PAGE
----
MOSCOW -- Tens of thousands of protesters have held a sanctioned march through the center of Moscow to protest a recently adopted law that bans the adoption of Russian children by U.S. citizens.
Police said about 9,500 people participated in the march, while opposition organizers put the figure at 30,000 or more, including many with children and baby strollers. The action was held despite bitter winter cold.
Demonstrators carried placards calling for the State Duma to be disbanded and chanted that the antiadoption law is a "shame."
"We came here to express our disapproval of this shameful law adopted by the Duma and signed by our president," one unnamed protester told RFE/RL.
"I believe such a Duma should be dissolved and such a person [Vladimir Putin] does not deserve to be our president."
There were no speeches, and marchers disbanded as soon as the march was over.
Protesters rally against the law banning Americans from adopting Russian children in St. Petersburg on January 13. The sign reads, "Murderers of children, get out of the Duma."
Opposition leader Sergei Udaltsov, head of the Left Front movement, said the demonstration proved "the protest movement is still strong." He said that in the spring, when the weather is warmer, he will call for a permanent protest in Moscow.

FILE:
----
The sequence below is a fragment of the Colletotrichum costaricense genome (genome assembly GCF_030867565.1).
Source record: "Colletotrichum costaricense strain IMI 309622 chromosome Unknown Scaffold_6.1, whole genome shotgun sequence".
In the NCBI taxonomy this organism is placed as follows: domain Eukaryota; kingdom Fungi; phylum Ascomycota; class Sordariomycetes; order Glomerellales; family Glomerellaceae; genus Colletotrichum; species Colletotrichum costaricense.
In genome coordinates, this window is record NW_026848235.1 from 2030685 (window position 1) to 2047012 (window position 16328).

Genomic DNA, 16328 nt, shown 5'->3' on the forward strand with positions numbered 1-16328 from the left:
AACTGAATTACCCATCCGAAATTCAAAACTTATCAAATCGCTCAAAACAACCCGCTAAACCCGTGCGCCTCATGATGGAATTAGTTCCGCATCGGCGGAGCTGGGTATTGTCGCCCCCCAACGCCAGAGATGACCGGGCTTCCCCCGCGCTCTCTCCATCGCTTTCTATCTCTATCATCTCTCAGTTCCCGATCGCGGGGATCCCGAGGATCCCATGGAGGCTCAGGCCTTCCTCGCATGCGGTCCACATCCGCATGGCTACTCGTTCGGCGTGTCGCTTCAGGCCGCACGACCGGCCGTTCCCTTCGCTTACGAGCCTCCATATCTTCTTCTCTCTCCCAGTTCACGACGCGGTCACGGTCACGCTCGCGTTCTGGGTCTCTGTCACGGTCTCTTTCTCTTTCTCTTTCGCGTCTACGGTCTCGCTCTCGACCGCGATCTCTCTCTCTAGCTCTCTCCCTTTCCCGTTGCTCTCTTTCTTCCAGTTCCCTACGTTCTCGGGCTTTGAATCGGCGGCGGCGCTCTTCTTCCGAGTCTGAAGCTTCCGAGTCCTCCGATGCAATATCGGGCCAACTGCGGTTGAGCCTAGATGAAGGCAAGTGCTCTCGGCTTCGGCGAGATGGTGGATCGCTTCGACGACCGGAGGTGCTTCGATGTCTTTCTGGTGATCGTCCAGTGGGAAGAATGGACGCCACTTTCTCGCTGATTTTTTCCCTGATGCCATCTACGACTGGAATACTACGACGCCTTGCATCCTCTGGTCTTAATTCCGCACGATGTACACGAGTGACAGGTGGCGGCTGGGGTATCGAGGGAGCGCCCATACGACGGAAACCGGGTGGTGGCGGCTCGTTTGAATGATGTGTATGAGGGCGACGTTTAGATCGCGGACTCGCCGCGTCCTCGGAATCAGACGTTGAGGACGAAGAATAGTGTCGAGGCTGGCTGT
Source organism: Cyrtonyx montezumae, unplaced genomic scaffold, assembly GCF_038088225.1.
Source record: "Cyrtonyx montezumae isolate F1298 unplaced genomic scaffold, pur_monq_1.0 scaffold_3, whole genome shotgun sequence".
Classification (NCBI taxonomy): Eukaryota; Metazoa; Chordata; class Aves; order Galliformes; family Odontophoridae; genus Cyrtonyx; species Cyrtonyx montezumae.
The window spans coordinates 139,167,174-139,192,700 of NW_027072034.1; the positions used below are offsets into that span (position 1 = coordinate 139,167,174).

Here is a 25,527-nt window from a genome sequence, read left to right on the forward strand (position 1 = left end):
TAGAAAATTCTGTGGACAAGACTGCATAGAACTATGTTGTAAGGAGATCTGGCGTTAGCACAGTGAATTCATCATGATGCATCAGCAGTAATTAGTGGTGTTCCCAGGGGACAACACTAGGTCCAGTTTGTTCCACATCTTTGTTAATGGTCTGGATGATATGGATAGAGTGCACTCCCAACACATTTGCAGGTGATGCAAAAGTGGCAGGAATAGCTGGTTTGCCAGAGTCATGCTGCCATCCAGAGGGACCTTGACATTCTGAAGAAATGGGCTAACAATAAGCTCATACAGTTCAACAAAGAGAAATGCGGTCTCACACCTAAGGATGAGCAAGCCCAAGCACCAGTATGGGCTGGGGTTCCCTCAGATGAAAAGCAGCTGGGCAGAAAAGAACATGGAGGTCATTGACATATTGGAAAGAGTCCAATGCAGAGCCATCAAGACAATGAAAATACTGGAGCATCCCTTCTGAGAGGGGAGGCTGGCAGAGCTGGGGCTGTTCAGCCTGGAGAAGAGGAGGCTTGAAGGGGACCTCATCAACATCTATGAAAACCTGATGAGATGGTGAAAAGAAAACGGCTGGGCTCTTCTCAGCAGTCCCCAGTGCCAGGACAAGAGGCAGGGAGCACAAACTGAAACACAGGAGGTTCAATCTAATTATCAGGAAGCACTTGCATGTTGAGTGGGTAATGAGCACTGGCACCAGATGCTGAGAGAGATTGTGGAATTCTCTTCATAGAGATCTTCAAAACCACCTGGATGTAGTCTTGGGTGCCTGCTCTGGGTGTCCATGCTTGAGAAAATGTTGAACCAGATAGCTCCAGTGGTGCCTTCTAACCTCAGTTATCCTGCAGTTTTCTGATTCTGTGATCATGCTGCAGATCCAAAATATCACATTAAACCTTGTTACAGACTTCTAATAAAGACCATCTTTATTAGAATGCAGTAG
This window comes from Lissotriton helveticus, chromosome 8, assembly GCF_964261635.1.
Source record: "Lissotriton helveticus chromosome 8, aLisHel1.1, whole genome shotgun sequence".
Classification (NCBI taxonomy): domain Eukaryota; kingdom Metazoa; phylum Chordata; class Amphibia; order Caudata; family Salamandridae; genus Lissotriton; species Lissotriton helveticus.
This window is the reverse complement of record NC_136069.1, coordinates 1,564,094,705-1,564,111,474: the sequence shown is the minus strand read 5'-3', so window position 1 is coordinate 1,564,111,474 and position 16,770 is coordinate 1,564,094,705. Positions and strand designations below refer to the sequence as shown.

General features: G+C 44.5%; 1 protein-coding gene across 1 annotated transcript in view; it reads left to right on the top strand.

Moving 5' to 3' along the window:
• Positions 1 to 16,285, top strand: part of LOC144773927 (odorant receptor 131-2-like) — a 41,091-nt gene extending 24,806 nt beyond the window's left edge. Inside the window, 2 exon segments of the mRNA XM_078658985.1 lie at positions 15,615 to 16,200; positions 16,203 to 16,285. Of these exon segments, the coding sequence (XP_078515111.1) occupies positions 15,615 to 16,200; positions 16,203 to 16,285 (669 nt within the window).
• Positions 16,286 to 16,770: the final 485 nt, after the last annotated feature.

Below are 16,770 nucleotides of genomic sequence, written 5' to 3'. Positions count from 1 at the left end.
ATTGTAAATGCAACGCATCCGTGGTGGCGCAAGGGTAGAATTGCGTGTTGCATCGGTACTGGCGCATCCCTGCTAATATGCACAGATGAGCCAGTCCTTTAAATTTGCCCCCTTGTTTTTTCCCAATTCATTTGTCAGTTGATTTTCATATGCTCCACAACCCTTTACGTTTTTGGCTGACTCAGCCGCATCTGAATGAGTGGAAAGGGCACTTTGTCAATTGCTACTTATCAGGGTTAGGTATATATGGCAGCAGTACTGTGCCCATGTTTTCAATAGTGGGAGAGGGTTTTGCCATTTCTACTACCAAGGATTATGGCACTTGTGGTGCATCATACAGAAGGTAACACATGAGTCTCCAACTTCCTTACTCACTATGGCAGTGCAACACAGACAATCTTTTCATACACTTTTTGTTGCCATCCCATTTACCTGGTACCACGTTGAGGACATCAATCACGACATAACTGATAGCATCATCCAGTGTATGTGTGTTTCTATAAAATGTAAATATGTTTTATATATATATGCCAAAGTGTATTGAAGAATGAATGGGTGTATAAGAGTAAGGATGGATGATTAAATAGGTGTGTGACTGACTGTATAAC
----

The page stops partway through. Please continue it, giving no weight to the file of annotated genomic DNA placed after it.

Police said they had videotaped Udaltsov setting fire to placards with portraits of Duma deputies. Officials said they would turn the video over to investigators for possible action.
Former Duma Deputy Gennady Gudkov also attended the march.
"I disagree with this law, I think that the authorities now are in a state of hysteria, they are totally lost. They don't understand what to do with the country, for the country, for the people," Gudkov said.
Some 4,000 police were on duty to maintain order, and demonstrators passed through metal detectors to reach the march route. Police helicopters hovered overhead throughout the afternoon.
Authorities approved the participation of up to 20,000 people in the demonstration.
Police reported that nine people were detained for public intoxication.
Smaller demonstrations were held in other Russian cities. In St. Petersburg, police said 1,000 people gathered, while organizers said about 2,000 people participated. Demonstrations were also reported in Kazan, Yekaterinburg, Kirov, and other cities.
Russian lawmakers passed the antiadoption law in response to a recent U.S. law that places sanctions on Russian officials suspected of involvement in human rights abuses.
With reporting by Dozhd TV and Interfax